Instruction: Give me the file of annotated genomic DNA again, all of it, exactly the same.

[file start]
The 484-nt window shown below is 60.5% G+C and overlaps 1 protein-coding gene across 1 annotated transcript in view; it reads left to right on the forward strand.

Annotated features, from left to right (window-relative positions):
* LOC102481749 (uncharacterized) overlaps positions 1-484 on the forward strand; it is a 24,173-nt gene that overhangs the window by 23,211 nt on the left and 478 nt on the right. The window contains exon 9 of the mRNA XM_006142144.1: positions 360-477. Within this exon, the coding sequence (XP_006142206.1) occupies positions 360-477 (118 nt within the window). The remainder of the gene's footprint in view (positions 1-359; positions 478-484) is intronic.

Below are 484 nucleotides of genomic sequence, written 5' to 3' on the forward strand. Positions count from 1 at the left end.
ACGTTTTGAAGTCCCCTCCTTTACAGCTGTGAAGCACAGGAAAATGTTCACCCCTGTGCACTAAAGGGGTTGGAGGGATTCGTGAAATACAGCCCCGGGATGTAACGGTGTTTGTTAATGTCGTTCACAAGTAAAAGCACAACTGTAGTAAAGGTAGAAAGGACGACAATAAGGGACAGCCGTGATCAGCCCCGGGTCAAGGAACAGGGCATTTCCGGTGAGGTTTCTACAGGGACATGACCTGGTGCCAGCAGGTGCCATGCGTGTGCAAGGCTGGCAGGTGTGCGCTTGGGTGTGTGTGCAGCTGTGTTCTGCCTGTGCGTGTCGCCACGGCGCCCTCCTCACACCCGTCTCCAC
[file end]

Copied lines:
The 484-nt window shown below is 60.5% G+C and overlaps 1 protein-coding gene across 1 annotated transcript in view; it reads left to right on the forward strand.

Annotated features, from left to right (window-relative positions):
* LOC102481749 (uncharacterized) overlaps positions 1-484 on the forward strand; it is a 24,173-nt gene that overhangs the window by 23,211 nt on the left and 478 nt on the right. The window contains exon 9 of the mRNA XM_006142144.1: positions 360-477. Within this exon, the coding sequence (XP_006142206.1) occupies positions 360-477 (118 nt within the window). The remainder of the gene's footprint in view (positions 1-359; positions 478-484) is intronic.

Below are 484 nucleotides of genomic sequence, written 5' to 3' on the forward strand. Positions count from 1 at the left end.
ACGTTTTGAAGTCCCCTCCTTTACAGCTGTGAAGCACAGGAAAATGTTCACCCCTGTGCACTAAAGGGGTTGGAGGGATTCGTGAAATACAGCCCCGGGATGTAACGGTGTTTGTTAATGTCGTTCACAAGTAAAAGCACAACTGTAGTAAAGGTAGAAAGGACGACAATAAGGGACAGCCGTGATCAGCCCCGGGTCAAGGAACAGGGCATTTCCGGTGAGGTTTCTACAGGGACATGACCTGGTGCCAGCAGGTGCCATGCGTGTGCAAGGCTGGCAGGTGTGCGCTTGGGTGTGTGTGCAGCTGTGTTCTGCCTGTGCGTGTCGCCACGGCGCCCTCCTCACACCCGTCTCCAC